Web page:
Director: Robert Eggers
Talent: Alexander Skarsgård, Nicole Kidman, Claes Bang, Anya Taylor-Joy, Ethan Hawke, Björk, Willem Dafoe
Release Date: April 15
Robert Eggers is an obsessive, the hallmark of a great artist. In order to make the dialogue more accurate in The Witch, his directorial debut set in New England, he scoured 17th century colonial diaries and letters; the family’s belongings were based on household inventories of early Puritan settlers. Elsewhere, Eggers mined a manual for lighthouse keepers from 1881 to structure his two-hander followup. The man’s no slouch when it comes to period detail.
While clearly a visionary director, Eggers’ denouements have a habit of descending into abstraction, forgoing any sense of payoff. So even though I admired The Lighthouse, I felt a bit shut out from it. It was more impressive than involving. Part of me was thrilled by the free associative style, but when the credits rolled, I felt a bit cheated out of a third act, simpleminded consumer that I am.
Based on the source for Hamlet, The Northman sees its protagonist, Viking Prince Amleth (Skarsgård), set out on a collision course of vengeance for the killing of his father, King Aurvandill (Hawke), by Amleth’s uncle Fjölnir (Bang). The scheming uncle then coercively elopes with Amleth’s mother, Queen Gudrún (Kidman), ordering his men to slay Amleth. The prince has no choice but to flee, vowing one day to fulfil his fate and mete out his revenge. He grows up to be a ferocious warrior of esteem. While pillaging a town, he stows away on a boat containing slaves as it’s bound for his uncle’s fiefdom. Among these slaves, he strikes up a bond with cunning Olga (Taylor-Joy), who agrees to help him.
So far so Hamlet, but this rendering has many a twist up its sleeve. Amleth will soon learn that the motivation behind his father’s murder wasn’t as clearcut as he thought. What’s more, his burgeoning affections for Olga will complicate matters. His familial predicament becomes pleasingly knotty and complex in the third act (yes, there is one).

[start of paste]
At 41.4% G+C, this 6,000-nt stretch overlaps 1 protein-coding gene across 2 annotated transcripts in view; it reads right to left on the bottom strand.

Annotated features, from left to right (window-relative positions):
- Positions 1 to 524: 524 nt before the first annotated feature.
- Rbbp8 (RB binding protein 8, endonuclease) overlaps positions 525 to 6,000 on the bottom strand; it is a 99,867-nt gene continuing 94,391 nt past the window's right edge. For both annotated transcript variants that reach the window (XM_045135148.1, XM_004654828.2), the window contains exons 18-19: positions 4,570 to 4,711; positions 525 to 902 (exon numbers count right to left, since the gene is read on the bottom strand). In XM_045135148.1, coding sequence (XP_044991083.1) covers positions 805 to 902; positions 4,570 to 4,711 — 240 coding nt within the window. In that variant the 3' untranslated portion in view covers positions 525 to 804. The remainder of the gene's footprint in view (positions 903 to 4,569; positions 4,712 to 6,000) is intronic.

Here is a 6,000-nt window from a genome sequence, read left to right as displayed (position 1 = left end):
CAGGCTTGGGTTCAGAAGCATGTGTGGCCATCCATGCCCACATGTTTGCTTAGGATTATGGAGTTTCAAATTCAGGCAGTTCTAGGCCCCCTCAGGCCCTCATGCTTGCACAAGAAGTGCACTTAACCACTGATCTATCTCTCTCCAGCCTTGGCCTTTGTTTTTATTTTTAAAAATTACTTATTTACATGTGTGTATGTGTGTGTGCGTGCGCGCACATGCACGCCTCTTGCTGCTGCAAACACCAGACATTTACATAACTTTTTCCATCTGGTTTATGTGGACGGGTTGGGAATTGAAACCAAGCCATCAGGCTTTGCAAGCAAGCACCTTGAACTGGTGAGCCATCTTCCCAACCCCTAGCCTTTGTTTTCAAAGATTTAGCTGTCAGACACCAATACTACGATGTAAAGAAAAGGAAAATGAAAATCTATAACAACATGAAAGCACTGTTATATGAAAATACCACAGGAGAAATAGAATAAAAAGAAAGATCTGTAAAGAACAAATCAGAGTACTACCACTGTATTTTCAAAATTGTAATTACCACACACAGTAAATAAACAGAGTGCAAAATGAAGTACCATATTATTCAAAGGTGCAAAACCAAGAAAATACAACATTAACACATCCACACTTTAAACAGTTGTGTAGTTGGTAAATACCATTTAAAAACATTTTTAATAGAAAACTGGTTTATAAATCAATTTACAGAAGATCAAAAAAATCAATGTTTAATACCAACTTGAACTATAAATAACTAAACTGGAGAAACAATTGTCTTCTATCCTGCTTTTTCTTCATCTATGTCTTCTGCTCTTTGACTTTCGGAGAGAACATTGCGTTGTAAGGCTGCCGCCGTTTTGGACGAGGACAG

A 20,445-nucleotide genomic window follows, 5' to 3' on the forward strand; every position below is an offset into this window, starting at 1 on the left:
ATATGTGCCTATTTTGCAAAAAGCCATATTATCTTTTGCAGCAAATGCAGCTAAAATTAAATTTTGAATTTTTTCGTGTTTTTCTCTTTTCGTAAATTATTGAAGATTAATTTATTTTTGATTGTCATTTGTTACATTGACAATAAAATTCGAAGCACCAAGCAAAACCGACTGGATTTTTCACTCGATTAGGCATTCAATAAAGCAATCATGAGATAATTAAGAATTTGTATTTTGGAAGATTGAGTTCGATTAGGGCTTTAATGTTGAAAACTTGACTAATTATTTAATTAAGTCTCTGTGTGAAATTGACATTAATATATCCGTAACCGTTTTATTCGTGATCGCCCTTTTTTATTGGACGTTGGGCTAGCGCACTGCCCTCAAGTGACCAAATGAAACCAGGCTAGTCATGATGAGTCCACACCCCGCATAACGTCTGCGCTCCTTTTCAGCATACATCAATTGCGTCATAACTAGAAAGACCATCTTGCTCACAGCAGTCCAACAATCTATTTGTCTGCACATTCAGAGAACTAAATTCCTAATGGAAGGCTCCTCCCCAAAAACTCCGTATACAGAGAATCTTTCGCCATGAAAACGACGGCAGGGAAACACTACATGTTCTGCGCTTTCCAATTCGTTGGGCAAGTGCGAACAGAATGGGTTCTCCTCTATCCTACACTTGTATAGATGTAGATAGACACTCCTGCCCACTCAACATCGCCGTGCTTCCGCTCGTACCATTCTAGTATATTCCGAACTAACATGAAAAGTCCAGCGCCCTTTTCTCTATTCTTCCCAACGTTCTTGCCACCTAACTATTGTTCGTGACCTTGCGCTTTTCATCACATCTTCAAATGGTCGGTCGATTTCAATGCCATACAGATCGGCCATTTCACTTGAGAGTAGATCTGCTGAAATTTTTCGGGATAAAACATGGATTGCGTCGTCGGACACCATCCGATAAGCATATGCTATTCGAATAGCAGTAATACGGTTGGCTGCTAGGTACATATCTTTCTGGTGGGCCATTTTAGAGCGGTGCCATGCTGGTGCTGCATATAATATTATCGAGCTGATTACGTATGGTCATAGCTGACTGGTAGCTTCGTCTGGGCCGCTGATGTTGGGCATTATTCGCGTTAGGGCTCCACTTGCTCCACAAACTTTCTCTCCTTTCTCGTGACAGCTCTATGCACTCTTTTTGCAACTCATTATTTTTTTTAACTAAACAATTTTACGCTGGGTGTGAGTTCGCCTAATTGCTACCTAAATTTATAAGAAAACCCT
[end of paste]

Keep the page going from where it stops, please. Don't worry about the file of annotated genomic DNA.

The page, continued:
Eggers has widened his canvas to an unprecedented scale here. The film’s both epic and grounded. Set pieces are tracked by swooping ‘oner’ shots – jargon for one-shot takes – that stay close to the action. The sense of spectacle never runs away with itself.
There’s a tendency for the world of epic movies to feel a bit sterile, the grubby world of humans getting overawed – see Dune. Not so here. The spectacle doesn’t come at the expense of intimacy thanks to all the granular period detail resulting from Eggers’ obsessiveness. You are completely immersed in this world as opposed to appreciating a fussed-over art object from a distance, like with The Lighthouse.
And then there’s the gleeful brutality. Amleth’s first killing requires Skarsgård to throw an axe at a guy on a horse, bite off his ear and howl at the moon. And yet, the visceral violence is offset by the pictorial beauty of the vistas.
What a rush this film is. Every actor is beyond committed, matching Eggers’ devotion. It appears Eggers had to appease the studio, making changes in the edit. While studio interference can hamstring artists, it’s worked a treat for the uncompromising Eggers.
Sure, there are plenty of hallucinatory visions along the way, but they serve the story rather than supplant it. With his arthouse credentials secured, Eggers has given himself permission to make a riveting film that’s also true to his singular vision. He doesn’t squander his ending to obtuse atmospherics. His most gratifying work to date.
Words: Rory Kiberd
Illustration: Jordan Barry-Browne @illstrips